Date posted: 09/11/2022

Scope of domestic trust rules should be reduced

Amendments should be made to reduce the scope of the domestic trust disclosure rules.

In brief

  • A simplified reporting trust should be fully exempt from the trust disclosure requirements.
  • Financial statement requirements for trusts should align with the record keeping requirements under the Trusts Act 2019.

According to CA ANZ NZ Tax Leader John Cuthbertson FCA, we have received member feedback that the requirements imposed by the domestic trust disclosure rules are compliance cost intensive and confusing. Amendments should be made to reduce the scope of the domestic trust disclosure rules.

A mismatch between the tax treatment of a beneficiary distribution made under section HC 6(1)(b) of the Income Tax Act 2007 and the trust information to be disclosed in the trust return of income can be taken as an example.

When compiling year end trust financial statements and tax returns, it is quite common to include in the beneficiary account income amounts paid after year end within the parameters of section HC 6(1)(b). In some cases, this may result in the beneficiary account exceeding $25,000 at the end of the tax year for tax purposes, thereby causing the beneficiary to be a settlor. If so, it is not certain what disclosures would be required in the context of settlors, amounts and nature of settlements, and for beneficiaries and distributions received. It can also create confusion with respect to aspects of the tax return not matching the financial statements.

CA ANZ recommends section 59BA of the Tax Administration Act 1994 (TAA) be reduced in scope to achieve an acceptable balance between the desire to collect relevant information about trusts and the compliance costs imposed on taxpayers.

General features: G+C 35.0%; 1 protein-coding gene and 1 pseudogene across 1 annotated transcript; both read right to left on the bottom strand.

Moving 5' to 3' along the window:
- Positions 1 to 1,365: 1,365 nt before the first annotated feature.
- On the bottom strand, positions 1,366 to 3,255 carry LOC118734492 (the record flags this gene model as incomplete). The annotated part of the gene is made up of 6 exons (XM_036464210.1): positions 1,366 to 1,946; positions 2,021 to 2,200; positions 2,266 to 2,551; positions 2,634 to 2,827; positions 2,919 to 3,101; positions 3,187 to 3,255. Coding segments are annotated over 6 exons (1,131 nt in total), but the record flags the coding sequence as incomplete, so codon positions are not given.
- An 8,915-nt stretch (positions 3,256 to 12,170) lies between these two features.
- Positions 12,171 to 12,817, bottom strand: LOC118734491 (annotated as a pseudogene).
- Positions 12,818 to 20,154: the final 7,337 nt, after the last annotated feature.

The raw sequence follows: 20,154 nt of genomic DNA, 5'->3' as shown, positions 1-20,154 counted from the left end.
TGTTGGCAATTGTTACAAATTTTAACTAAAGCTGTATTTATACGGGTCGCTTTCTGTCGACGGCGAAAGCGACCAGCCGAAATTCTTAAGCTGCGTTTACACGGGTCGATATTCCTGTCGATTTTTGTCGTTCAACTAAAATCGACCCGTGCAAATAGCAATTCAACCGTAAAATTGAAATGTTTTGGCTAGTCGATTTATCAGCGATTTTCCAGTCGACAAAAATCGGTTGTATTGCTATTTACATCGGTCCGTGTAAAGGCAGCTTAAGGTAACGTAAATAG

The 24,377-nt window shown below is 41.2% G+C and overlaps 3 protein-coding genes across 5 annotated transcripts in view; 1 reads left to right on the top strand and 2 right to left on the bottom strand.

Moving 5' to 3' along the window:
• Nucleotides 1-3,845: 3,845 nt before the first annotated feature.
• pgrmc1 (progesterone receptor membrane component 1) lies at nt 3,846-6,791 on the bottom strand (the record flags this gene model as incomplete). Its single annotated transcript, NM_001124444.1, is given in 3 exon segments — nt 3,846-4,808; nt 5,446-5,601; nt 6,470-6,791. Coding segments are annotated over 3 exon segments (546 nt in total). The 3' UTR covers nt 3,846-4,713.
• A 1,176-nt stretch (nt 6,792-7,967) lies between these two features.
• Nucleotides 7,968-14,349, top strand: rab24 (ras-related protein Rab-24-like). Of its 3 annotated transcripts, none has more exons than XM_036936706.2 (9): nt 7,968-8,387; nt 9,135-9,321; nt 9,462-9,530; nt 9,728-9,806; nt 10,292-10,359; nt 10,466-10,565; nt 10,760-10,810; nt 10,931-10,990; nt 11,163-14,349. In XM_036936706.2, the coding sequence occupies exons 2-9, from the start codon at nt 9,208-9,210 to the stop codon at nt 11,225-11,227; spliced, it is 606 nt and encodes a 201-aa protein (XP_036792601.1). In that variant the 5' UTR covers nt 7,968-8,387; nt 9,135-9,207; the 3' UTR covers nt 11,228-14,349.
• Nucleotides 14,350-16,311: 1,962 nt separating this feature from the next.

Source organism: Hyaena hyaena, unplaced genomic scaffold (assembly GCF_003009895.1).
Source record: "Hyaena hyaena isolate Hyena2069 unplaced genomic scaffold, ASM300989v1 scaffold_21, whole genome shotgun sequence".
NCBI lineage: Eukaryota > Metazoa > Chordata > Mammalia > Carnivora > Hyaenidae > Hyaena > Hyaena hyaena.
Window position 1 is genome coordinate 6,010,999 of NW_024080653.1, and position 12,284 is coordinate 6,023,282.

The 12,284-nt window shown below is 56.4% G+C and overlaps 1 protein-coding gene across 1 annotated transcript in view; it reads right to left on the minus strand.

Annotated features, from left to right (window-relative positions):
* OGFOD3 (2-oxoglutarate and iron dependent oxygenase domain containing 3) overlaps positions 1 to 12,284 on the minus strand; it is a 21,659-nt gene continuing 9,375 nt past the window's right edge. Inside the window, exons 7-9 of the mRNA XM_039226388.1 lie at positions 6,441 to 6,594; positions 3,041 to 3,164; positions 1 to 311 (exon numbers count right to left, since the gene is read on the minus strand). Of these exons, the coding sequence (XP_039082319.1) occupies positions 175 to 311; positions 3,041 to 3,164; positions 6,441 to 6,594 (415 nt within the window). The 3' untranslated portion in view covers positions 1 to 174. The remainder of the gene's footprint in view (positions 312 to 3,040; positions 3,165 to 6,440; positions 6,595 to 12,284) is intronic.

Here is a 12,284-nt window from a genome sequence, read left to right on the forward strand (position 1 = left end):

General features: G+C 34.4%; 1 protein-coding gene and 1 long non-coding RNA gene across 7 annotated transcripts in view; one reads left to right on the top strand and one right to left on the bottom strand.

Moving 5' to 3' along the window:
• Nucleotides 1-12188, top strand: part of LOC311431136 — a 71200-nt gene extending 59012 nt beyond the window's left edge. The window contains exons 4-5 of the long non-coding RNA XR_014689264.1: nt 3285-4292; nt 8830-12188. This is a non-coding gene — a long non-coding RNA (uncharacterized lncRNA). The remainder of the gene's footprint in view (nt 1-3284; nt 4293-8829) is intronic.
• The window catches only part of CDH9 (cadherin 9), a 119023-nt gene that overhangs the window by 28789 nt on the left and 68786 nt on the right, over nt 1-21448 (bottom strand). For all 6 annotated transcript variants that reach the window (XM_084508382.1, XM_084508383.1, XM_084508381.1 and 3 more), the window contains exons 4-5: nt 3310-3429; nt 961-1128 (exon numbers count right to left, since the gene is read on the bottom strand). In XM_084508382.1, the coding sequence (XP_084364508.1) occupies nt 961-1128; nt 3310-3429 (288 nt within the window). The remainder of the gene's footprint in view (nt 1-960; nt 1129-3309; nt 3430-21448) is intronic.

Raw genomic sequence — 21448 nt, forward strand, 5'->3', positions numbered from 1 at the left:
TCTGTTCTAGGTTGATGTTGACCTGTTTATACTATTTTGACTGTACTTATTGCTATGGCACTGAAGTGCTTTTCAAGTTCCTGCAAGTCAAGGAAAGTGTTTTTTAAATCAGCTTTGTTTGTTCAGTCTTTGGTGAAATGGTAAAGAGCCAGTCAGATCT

Specifically, a simplified reporting trust should be fully exempt from the trust disclosure requirements.

According to CA ANZ, a simplified reporting trust is generally a small trust. So information obtained from disclosures made by a simplified reporting trust would not make a meaningful contribution to assist the Commissioner to monitor compliance with the 39% individual tax rate and increase his understanding of trusts and how they are used (these being the objectives of the domestic trust disclosure rules).

Under the Tax Administration (Financial Statements – Domestic Trusts) Order 2022 (the Order), a simplified reporting trust is required to prepare financial statements that comply with the Order, albeit with slightly reduced disclosure requirements. The requirements in the Order are detailed and apply tax principles and do not align with the trustees’ duty under the Trusts Act 2019. Requiring a simplified reporting trust to comply with the Order imposes additional compliance costs that far outweigh any benefits. The Order should be amended to fully exempt a simplified reporting trust from the trust reporting and disclosure requirements.

The financial statement requirements for trusts should also align with the record keeping requirements under the Trusts Act 2019.

As mentioned above, the requirements for financial statements for trusts set out in the Order do not align with the trustees’ record keeping obligations under the Trusts Act. Additional compliance costs are therefore imposed on trustees in order to comply with the trust disclosure requirements. This burden is further compounded with Inland Revenue not requiring the financial statements prepared under the Order to be filed with the trust tax return.

CA ANZ recommends the Order be amended to allow trustees to use the records they prepare and keep under the Trusts Act to comply with the disclosure requirements in section 59BA of the TAA, with any ‘gaps’ bridged by appropriate and relevant additional workpapers.

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